George Washington Papers
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Timothy Pickering to Bartholomew Dandridge, Jr., 25 November 1795

Timothy Pickering to Bartholomew Dandridge, Jr.

War Office Nov. 25. 95

Dear Sir

The inclosed instructions to Mr Price, who is to manage the Indian trading store in Georgia, and to Captain Eaton who is to command the troops destined to St Mary’s river, I pray you to lay before the President for his inspection, and approbation or correction.1 I have this moment finished them. I will wait on the President to receive his orders concerning them either this evening or as early to-morrow morning as shall best suit his convenience. I am yr obt servt

T. Pickering


1Edward Price (d. 1799) served as factor until his death.

William Eaton (1764–1811) of Vermont served as a captain in the U.S. army from 1792 to 1797 and as U.S. consul at Tunis from 1797 to 1803. He also is known for his military exploits in North Africa in 1804 and 1805 and as a witness at the conspiracy trial of Aaron Burr.

The enclosures have not been found, but copies of the detailed instructions that Pickering sent to Price on 26 Nov. can be found in CSmH: William Eaton Papers; MHi: John Adams Papers; and DNA: RG 75, Letters to Factors. These instructions were comprised of eighteen numbered items. Pickering began by informing Price that “The principle of the trade is to furnish the Indians with Goods at such moderate prices that the Sales may simply reimburse to the United States the prime cost” and that “The object of this trade is by supplying the Indians on such easy Terms to manifest the liberality, and friendship of the United States, and thus by the ties of Interest and gratitude, to secure their attachment, and lay the foundations of a lasting peace.” Pickering ended the list by suggesting “the necessity of kind and friendly treatment of the Indians who may visit your Station and of perfect candour in all your dealings with them. Patience in particular will be requisite and caution when any of them get drunk.” Pickering also told Price that he should establish the post at Colerain; informed him about his assistants; instructed him about record keeping and the prices of his goods and the pelts with which the Indians might pay; cautioned him against giving credit or selling to Indian traders; and wrote that he could sell liquor but should discourage its use.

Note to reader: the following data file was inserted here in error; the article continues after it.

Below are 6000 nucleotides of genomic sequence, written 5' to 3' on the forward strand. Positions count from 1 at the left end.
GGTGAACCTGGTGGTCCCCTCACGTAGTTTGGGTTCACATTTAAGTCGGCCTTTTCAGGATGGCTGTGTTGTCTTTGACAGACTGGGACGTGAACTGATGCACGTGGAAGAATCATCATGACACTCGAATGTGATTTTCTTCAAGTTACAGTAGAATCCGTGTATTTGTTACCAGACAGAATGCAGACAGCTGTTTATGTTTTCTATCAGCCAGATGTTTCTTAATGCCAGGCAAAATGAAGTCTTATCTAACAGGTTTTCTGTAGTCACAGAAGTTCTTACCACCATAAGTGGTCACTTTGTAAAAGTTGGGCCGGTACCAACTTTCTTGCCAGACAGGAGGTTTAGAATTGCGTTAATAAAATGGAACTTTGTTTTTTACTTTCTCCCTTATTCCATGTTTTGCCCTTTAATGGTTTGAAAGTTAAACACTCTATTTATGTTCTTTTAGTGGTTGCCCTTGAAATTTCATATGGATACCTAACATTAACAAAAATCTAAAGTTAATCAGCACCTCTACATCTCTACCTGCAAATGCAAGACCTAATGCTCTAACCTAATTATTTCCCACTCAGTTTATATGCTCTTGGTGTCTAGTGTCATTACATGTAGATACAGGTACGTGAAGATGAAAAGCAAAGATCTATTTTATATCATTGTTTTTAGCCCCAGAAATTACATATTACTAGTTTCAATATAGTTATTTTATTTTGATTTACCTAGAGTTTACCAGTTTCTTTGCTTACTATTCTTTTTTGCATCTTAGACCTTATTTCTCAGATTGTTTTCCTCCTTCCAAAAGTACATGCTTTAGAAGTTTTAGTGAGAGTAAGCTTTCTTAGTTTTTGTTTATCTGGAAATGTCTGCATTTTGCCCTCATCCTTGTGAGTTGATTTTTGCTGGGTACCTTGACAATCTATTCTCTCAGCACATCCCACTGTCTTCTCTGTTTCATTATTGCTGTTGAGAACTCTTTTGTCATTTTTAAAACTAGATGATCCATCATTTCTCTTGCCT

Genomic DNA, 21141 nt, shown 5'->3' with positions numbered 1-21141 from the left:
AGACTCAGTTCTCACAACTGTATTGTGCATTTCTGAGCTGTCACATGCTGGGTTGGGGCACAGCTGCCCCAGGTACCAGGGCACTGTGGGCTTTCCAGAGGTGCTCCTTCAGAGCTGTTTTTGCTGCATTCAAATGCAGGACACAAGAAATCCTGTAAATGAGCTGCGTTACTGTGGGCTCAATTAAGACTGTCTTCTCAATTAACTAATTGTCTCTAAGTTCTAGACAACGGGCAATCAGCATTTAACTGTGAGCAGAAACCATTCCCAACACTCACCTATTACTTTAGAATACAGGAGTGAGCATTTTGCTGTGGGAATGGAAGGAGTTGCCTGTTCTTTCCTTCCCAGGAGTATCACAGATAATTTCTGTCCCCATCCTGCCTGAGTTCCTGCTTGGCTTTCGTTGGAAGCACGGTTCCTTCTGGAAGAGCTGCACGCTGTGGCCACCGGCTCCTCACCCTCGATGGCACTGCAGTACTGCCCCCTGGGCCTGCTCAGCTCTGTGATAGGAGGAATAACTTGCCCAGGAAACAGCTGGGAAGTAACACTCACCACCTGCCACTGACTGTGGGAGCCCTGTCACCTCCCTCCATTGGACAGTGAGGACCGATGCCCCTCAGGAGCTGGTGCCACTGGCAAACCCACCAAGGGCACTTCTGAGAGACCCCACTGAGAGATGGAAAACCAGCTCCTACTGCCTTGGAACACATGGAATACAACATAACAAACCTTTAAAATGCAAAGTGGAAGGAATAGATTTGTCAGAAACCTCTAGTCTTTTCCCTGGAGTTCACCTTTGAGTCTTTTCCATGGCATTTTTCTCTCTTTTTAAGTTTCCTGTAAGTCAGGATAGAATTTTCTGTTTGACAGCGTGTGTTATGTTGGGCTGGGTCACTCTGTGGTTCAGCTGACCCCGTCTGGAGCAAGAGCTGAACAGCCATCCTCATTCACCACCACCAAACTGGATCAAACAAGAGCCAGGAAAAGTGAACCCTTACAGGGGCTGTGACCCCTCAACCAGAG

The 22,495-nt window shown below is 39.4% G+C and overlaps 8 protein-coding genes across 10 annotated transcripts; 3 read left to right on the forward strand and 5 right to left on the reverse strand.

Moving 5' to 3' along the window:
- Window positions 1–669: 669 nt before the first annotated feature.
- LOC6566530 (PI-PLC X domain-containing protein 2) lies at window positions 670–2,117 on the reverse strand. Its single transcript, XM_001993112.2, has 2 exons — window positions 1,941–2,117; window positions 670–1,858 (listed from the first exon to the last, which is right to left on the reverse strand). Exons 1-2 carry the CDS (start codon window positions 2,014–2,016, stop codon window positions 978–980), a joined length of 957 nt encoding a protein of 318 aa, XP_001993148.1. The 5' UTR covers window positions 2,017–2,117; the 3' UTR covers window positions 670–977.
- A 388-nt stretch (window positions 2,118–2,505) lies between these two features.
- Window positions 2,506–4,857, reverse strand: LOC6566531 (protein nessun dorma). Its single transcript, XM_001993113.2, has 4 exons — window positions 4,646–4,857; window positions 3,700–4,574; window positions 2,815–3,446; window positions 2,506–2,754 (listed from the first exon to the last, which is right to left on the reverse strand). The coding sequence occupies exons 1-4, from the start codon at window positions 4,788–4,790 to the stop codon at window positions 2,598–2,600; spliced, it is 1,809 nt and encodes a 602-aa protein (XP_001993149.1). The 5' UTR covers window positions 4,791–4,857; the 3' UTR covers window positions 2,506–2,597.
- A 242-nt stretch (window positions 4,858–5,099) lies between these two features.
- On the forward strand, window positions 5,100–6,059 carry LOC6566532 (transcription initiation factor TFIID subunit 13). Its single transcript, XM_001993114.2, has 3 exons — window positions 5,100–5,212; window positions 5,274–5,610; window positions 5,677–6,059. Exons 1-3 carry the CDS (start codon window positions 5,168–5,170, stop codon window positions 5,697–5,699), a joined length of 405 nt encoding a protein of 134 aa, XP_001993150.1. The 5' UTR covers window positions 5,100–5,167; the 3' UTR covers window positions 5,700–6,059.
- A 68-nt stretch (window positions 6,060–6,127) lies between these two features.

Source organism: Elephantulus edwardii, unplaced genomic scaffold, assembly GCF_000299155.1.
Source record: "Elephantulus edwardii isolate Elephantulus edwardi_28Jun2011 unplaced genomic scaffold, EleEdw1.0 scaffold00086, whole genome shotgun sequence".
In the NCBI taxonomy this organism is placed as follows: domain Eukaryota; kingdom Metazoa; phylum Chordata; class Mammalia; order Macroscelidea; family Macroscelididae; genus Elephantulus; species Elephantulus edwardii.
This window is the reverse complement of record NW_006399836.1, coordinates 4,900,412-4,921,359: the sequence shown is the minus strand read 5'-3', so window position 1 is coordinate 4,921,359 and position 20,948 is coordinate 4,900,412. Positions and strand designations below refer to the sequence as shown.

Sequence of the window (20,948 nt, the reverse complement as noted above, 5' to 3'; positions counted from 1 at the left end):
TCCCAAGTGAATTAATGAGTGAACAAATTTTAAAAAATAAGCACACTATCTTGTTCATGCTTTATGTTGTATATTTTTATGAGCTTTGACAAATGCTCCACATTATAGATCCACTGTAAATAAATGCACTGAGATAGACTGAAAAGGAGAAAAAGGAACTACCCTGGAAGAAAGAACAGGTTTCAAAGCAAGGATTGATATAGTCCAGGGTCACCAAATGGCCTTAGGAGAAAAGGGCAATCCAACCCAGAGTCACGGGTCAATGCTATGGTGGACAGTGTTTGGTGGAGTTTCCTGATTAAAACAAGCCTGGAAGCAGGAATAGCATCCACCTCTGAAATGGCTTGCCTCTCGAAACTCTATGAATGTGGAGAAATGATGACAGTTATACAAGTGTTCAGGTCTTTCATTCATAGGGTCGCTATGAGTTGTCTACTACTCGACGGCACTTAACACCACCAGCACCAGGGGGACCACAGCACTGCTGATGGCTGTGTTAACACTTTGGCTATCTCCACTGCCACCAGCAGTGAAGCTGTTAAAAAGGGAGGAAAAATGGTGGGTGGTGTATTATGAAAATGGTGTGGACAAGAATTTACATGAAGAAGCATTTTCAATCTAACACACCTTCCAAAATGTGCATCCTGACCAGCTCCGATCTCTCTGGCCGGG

A copy of Pickering’s letter of instruction to Eaton, also dated 26 Nov., can be found in DNA: RG 75, Creek Factory Correspondence. In that letter, Pickering advised Eaton generally to prevent incursions from Georgia into Spanish territory and to protect Georgians and Creeks “against the malicious or vindictive designs of the other,” noting particularly the recent murders of seventeen Indians. Pickering continued with instruction about the army’s relationship with the new trading post. He advised Eaton that he was, if necessary, to provide artificers and laborers as well as guards; to “cultivate harmony” between the troops and the traders; and to ensure that the Indians who visited were “treated with perfect kindness,” guarding against drunkenness among his troops and preventing any bartering between the troops and Indians.

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